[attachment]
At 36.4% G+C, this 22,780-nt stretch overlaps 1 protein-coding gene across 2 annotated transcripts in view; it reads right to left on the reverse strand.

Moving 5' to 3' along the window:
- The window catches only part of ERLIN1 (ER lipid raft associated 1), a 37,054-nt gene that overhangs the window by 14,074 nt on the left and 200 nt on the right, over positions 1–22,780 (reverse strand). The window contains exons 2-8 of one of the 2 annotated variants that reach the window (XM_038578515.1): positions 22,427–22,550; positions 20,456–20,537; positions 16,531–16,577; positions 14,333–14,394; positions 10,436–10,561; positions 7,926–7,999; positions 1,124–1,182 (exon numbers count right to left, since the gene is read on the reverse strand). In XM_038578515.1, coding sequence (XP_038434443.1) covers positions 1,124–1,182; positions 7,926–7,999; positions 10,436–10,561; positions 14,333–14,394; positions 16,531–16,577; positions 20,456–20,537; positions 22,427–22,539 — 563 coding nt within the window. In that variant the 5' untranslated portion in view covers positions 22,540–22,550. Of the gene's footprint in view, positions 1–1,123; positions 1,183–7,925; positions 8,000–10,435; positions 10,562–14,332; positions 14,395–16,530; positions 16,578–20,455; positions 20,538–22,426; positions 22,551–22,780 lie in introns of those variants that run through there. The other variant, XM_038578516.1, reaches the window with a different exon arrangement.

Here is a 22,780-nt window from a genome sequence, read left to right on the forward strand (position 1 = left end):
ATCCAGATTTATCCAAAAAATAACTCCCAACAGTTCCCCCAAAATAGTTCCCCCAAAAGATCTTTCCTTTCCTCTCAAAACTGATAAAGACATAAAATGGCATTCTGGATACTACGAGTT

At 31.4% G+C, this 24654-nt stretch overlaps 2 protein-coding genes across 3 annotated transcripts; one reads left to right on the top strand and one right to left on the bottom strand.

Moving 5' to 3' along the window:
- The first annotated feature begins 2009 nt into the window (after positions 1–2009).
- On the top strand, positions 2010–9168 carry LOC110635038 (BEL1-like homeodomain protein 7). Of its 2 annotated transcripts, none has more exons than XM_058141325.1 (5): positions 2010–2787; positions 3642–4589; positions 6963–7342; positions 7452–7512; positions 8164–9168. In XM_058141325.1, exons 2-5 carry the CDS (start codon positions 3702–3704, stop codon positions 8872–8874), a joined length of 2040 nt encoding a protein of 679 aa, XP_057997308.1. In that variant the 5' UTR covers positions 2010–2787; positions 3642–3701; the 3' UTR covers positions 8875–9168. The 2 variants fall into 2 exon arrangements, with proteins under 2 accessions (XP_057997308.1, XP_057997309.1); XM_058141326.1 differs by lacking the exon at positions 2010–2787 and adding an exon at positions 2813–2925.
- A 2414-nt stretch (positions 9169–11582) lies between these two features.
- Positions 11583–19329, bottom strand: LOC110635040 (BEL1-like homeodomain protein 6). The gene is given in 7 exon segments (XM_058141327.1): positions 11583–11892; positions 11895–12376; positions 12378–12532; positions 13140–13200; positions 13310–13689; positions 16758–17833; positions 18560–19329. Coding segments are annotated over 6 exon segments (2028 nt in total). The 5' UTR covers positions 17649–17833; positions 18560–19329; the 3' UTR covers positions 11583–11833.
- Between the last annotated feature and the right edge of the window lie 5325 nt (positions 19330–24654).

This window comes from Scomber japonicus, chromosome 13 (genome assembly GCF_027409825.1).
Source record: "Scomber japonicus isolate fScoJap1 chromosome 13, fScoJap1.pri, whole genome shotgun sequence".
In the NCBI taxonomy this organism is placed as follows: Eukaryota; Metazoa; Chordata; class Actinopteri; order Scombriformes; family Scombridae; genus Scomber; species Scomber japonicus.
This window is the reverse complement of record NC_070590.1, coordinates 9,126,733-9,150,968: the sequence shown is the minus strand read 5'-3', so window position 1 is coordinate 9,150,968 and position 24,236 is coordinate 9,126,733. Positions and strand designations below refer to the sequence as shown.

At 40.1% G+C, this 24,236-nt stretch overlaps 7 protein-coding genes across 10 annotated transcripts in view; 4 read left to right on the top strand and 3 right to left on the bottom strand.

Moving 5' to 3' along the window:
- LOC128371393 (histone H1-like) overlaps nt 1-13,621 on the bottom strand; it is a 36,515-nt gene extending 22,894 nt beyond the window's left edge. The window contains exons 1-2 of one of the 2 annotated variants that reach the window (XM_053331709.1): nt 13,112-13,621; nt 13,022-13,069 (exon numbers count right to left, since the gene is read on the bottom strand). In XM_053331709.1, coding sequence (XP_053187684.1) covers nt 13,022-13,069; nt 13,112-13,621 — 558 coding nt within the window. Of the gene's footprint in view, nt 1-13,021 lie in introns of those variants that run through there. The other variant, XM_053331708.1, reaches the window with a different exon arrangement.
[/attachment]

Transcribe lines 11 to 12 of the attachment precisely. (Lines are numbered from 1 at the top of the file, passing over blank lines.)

- Positions 11583–19329, bottom strand: LOC110635040 (BEL1-like homeodomain protein 6). The gene is given in 7 exon segments (XM_058141327.1): positions 11583–11892; positions 11895–12376; positions 12378–12532; positions 13140–13200; positions 13310–13689; positions 16758–17833; positions 18560–19329. Coding segments are annotated over 6 exon segments (2028 nt in total). The 5' UTR covers positions 17649–17833; positions 18560–19329; the 3' UTR covers positions 11583–11833.
- Between the last annotated feature and the right edge of the window lie 5325 nt (positions 19330–24654).